PAC: DCLG failed to consider alternatives before committing £10bn to Help to Buy scheme

Written by Colin Marrs on 18 June 2014 in News
News

The Department for Communities and Local Government (DCLG) has committed to spending up to £10bn on the government’s Help to Buy scheme without establishing whether it represents the most effective way of using taxpayers’ money, the Public Accounts Committee have said in a report published on 18 July.

The report into the initiative, which is aimed at helping to make homes more affordable to buy, said that the department did not consider alternative ways to deliver objectives, despite Treasury guidance which says it is good practice to assess a range of options when introducing new policies.

Committee chair Margaret Hodge said: “This means [DCLG] has committed to spending up to £10bn on supporting Help to Buy without establishing whether it represents the most effective way of using taxpayers’ money to achieve its objectives.”

In future, the report recommends, the department should assess a range of alternative options and presenting this analysis in its business case.

The report also recommends that that departmental review of the scheme planned for 2015 should consider three areas: whether more people purchased properties than would have done without the Scheme; whether builders built more houses than they would have built otherwise; and what effect the Scheme could be having on house prices. It should also look at the impact on different regions, it said.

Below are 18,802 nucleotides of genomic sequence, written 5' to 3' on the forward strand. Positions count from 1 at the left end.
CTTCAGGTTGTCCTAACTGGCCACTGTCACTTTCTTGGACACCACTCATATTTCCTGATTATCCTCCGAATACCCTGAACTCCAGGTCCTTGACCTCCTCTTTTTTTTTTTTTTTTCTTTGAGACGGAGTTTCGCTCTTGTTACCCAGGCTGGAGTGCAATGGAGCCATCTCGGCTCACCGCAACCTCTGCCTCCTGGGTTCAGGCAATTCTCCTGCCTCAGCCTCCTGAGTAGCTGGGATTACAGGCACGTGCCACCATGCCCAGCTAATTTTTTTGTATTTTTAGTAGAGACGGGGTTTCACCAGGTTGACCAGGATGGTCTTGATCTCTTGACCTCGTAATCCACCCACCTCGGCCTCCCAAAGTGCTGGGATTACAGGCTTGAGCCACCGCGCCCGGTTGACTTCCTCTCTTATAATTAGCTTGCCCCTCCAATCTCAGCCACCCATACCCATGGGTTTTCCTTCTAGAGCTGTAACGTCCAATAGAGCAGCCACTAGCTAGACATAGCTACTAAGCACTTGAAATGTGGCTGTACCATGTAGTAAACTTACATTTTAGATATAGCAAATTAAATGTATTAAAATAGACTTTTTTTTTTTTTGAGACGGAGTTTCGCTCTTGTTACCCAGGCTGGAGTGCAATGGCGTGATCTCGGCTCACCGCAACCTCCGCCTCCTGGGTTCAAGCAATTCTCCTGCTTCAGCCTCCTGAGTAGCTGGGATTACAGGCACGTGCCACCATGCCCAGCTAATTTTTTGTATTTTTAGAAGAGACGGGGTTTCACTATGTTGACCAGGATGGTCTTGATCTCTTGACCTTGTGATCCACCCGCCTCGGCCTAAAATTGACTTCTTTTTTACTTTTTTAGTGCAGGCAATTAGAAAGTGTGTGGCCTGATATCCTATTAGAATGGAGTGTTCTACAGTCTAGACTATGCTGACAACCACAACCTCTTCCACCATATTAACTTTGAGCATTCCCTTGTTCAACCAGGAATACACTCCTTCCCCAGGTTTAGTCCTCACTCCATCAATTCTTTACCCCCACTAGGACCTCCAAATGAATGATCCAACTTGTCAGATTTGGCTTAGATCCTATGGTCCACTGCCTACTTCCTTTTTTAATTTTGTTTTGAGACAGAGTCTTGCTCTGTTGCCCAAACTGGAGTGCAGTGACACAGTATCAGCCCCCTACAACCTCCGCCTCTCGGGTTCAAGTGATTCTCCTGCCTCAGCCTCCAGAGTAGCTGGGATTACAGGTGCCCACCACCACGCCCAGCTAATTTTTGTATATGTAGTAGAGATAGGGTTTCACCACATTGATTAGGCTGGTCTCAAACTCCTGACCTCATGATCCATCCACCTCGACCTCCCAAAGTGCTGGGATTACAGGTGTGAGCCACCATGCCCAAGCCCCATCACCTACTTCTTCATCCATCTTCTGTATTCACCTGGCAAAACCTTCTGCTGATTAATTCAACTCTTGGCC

Help to Buy also creates a risk to the department by building a £10 billion portfolio of equity loans, according to the report. 

Its report said that DCLG and Homes and Communities Agency must set out how they will protect the taxpayer and ensure they have the skills and capacity both to monitor and manage the loan portfolios in response to potential changing commercial circumstances.

Hodge said the ongoing monitoring “will create a heavy administrative burden for both organisations, potentially over decades”.

Housing Minister Kris Hopkins said the scheme could lead to an estimated economic benefits of "as much as £1.9billion".

"So," he added, "it is offering excellent value for money for taxpayers, and to suggest otherwise is simply absurd.

“Since the scheme’s launch, house building is up a third and now at its highest level since 2007.  Over 27,000 people across the country have used Help to Buy to get on the property ladder with a fraction of the deposit they would normally require, with cities including Leeds, Durham and Manchester seeing some of the biggest numbers of sales.” 

 

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